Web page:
Attending this group, allowed me to see the extent of which these men were completely in denial of their own violence. Also what was interesting to discover was that they were completely sold on to the patriarchal idea, that because they are the ‘men’, its within their rights to behave like this and that their wives and family belong to them, they own them.

I would say it’s not about understanding these men. It’s about society taking a different approach to the whole issue. At the moment, we see campaigns about familial abuse, its mainly focused on telling women to leave their husbands, get out. The onus is on women to act. What actually should also be happening, is that campaigns should address the men themselves. ‘You’re violent, you’re the problem, you need treatment for it’. Like treating alcoholism. It’s about reframing the way of looking at the problem.

But then Antoine sees resistance from everyone around him; from his parents, his own family, from acquaintances. They aren’t responding positively to his behaviour. Wasn’t that a signifier that something is wrong with his behaviour?

Above all Antoine is a perverse narcissist. The way people like Antoine, get what they want is by asking for things that are entirely legitimate. He wants to be with his son; he wants to bring a present to his daughter at her birthday party. Nothing he says he wants to do is particularly terrible. However, those things are refused to him because he is dangerous, because he is violent. He sees himself as a victim and that enables him to attempt to get these things by control and exerting fear. That scene where he fights with his parents, the way he addresses his father, he won’t accept his own father’s interference in his role at being a father.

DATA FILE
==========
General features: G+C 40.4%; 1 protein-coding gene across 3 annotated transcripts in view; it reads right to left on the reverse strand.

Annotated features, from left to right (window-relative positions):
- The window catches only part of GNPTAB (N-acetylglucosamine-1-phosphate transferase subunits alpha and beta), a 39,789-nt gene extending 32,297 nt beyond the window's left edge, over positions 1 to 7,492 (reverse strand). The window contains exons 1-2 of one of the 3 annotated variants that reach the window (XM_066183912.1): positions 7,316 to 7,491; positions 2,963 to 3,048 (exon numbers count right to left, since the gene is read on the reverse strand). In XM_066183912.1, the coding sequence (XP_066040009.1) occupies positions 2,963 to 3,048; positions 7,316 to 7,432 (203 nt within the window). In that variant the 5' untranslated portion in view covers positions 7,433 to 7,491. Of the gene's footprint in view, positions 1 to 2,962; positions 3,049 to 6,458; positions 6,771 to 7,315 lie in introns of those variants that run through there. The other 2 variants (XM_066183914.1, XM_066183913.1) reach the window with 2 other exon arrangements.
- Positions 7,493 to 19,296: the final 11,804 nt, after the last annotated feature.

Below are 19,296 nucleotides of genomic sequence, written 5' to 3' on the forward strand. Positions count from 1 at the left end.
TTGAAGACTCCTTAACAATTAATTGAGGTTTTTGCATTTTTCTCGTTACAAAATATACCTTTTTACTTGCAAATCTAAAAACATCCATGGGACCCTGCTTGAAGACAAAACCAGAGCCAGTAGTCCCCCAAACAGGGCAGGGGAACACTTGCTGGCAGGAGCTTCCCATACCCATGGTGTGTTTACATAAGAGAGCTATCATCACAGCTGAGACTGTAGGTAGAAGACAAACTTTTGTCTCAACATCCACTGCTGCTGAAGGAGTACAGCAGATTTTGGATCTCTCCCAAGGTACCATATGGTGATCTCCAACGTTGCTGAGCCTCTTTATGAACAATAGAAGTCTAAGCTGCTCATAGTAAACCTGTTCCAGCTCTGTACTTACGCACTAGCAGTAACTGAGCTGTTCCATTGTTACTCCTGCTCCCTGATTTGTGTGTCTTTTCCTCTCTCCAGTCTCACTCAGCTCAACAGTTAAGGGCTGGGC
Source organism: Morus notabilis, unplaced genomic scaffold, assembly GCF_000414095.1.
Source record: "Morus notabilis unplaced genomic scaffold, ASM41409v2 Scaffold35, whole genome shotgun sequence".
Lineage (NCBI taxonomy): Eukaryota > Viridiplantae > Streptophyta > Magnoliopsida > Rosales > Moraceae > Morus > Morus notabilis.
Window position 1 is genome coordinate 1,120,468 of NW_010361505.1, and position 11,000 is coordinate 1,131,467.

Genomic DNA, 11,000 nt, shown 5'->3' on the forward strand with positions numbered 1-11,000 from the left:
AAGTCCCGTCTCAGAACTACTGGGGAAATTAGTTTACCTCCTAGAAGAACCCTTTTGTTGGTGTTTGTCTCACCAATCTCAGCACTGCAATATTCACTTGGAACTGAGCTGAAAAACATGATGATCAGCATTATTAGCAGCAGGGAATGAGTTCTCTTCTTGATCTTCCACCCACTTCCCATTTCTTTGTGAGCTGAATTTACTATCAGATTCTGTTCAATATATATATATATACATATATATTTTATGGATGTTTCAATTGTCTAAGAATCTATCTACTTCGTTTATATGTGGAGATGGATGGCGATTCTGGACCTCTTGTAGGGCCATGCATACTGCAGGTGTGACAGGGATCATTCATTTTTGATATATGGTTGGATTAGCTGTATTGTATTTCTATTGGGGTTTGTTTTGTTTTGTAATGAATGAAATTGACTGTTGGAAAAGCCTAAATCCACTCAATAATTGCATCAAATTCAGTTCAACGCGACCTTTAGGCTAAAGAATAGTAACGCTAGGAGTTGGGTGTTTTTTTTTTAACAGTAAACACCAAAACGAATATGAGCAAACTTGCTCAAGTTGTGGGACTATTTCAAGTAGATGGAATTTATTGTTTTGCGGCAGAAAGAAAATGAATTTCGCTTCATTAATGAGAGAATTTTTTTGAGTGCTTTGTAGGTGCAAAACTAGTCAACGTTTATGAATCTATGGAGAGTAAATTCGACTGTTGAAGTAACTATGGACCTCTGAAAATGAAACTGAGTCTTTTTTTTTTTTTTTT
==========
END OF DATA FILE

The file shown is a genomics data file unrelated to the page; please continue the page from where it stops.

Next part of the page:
Custody Candid Magazine
Scenes from film ‘Custody’ directed by Xavier Legrand.

The film seems to be based on a continual emotional build-up which finds its release in the final scenes. What techniques do you use to accomplish this?

The way the script was constructed, mainly. We follow Antoine not from his point of view, but from the point of view of his victims. In the first instance we see him through the eyes of the judge, who Antoine manipulates to get joint custody. Then through the eyes of Julien who is forced by the court to spend time with him and then finally we see Antoine through the eyes of his wife. So, we are in a constant exposure with tension, through Antoine and his relationships.

The next thigs is to have events unfold in real time and to have silence and sounds from everyday life and not to have music. In that way, the viewer is completely involved in the reality of the scene and thus becomes a more intense observation.

You have been quoting Hitchcock in other interviews; specifically, the quote ‘there is no terror in the bang, only the anticipation of it’. I would totally apply this to Custody. You never see blatant violene even though you anticipte it and you know it happens. Was that intentional?

That is exactly it. The violence is imagined and perhaps in a way its more terrifying. We are exposed to violence all the time. So perhaps it’s refreshing not to show it?

What are you working on next for you?

I am going to carry on acting because that’s what I mainly do and of course I have plans for the next film.

Custody/ Jusqu’à la Garde is out now.

Words by Daniel Theophanous @danny_theo_.